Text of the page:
Scaling is the delta T transformation of a team or startup from X to X + Y. That transformation can encompass different changes - in people, processes, culture, valuation and almost anything else. I will only talk about startups in the following study.
There are different paths to scaling. Given any amount of time Y, some startups have a greater delta and some smaller. What I mean specifically is that the ratio delta T/Y is greater for some startups, and less for others.
Investors generally like startups with a higher delta T/Y. That means that their capital is being allocated efficiently in a high growth startup, with all else being equal.
The expectations of high delta T/Y probably doesn't vary much between early stage or later stage investors, but logically it should since earlier risk should equal higher reward. But early stage investors oftentimes invest not exclusively for return, but other factors, which could explain why the equality in expectations.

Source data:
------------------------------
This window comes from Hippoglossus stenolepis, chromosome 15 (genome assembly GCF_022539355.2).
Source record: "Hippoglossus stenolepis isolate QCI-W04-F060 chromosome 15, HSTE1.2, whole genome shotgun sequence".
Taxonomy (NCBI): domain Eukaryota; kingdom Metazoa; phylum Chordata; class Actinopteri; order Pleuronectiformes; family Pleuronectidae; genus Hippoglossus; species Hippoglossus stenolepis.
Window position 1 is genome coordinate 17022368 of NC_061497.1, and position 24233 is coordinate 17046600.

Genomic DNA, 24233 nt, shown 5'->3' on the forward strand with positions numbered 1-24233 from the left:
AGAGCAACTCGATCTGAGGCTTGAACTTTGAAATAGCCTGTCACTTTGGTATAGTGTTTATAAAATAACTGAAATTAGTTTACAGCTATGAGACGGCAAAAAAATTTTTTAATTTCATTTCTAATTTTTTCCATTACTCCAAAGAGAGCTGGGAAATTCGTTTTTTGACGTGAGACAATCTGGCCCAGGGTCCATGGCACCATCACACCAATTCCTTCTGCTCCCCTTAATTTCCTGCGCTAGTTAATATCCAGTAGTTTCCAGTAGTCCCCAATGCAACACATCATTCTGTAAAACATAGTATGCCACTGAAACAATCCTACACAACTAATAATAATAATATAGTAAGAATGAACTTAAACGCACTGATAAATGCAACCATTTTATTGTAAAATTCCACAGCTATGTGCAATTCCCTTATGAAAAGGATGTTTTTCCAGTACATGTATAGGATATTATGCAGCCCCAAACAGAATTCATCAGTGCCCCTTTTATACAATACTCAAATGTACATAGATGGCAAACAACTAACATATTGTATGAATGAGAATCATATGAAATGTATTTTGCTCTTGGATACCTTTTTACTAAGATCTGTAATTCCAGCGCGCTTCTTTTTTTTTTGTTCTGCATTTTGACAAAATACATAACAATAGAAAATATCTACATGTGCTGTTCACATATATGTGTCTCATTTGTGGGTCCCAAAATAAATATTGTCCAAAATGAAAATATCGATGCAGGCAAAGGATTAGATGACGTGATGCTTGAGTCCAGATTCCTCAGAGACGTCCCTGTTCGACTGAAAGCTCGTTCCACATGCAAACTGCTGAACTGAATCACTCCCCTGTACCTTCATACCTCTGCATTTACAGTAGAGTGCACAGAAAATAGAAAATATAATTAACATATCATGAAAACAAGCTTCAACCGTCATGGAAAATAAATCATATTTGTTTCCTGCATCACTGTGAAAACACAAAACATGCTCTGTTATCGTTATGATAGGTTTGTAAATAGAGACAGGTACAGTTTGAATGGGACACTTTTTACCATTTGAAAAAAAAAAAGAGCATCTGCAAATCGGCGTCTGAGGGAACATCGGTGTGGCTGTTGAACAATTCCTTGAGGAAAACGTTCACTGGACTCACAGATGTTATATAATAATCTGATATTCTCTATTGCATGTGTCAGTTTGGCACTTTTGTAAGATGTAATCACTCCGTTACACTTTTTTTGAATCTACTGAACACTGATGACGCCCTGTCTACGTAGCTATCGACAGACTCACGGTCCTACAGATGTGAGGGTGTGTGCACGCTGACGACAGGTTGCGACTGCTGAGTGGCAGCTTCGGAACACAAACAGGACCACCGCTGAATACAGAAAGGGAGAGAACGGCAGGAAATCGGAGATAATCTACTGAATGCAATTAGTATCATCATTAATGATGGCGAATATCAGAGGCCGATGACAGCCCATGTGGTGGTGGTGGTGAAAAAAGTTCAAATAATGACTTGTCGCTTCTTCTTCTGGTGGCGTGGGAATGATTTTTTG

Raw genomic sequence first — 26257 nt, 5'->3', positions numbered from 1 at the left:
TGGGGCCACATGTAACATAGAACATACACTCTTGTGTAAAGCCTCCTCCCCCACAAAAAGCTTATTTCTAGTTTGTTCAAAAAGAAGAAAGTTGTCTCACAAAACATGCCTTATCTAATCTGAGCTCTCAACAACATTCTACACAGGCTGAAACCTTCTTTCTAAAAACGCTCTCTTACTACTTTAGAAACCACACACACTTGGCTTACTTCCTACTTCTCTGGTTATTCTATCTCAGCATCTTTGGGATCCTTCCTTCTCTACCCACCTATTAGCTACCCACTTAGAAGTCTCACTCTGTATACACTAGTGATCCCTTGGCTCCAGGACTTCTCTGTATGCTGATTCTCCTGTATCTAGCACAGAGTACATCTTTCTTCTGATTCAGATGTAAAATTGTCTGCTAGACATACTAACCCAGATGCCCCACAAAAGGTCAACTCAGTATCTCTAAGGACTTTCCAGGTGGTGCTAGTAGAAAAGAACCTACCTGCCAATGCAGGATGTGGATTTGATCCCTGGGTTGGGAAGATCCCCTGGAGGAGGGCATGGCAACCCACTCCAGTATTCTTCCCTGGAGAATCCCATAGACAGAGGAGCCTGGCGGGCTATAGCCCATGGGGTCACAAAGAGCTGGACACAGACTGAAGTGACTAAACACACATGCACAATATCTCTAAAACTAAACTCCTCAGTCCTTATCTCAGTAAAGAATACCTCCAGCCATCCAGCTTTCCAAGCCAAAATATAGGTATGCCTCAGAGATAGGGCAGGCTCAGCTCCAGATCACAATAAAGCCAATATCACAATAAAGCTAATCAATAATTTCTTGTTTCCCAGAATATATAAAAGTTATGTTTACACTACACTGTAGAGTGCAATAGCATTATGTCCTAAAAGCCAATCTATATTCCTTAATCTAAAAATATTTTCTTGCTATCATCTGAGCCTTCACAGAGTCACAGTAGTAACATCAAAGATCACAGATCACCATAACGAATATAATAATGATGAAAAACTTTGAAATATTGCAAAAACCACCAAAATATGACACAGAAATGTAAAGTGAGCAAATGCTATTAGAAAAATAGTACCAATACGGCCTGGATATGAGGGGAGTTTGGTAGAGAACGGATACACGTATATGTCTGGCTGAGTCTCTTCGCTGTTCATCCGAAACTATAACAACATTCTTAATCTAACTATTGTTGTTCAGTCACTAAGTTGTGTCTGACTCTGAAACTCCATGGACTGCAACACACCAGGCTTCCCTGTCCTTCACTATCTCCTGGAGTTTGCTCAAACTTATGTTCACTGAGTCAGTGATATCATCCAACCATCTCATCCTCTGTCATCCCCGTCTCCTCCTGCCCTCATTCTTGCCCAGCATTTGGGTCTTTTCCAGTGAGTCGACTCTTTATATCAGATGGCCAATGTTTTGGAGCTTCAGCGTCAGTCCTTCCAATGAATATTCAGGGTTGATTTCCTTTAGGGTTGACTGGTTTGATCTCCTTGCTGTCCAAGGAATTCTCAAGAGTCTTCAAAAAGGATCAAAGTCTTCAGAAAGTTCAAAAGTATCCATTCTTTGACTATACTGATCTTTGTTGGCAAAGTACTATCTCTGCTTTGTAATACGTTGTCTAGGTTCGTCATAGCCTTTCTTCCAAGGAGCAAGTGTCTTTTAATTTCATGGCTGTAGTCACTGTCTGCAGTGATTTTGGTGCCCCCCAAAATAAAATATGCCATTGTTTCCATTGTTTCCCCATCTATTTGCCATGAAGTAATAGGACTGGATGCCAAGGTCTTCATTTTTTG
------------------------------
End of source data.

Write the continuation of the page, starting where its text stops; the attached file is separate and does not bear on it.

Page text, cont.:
But given investor expectations of scaling, should startups scale faster, earlier to meet those expectations? I think the answer is that it depends.
Scaling faster isn't without risks. Scaling early poses fundamental risk to the business and the team. This is like building the Petronas building while the foundation is moving 100 miles per hour; inevitably without going back and revisiting the structure, at some point the whole thing could come crashing down.
The answer that it depends is dependent on the market and the team. If the market is moving fast, then there is a larger probability to scale as fast. If your competitors are raising massive amounts, then you probably should to. If you think your team or you can build a team that can handle it, then you probably should.
All else - probably not a good time to scale fast. This can include if you want to fundamentally revisit the core premise of what you're doing. As much as there may be internal or external pressure to scale, it probably isn't the right or best thing to do per unit of investor capital.
It's important to remember that the ultimate person that can make that decision to scale is the CEO. The CEO has to make the decision based his or her assessment of the market conditions and the team ability. And that decision is always a good decision, if it was considered deeply and acted upon.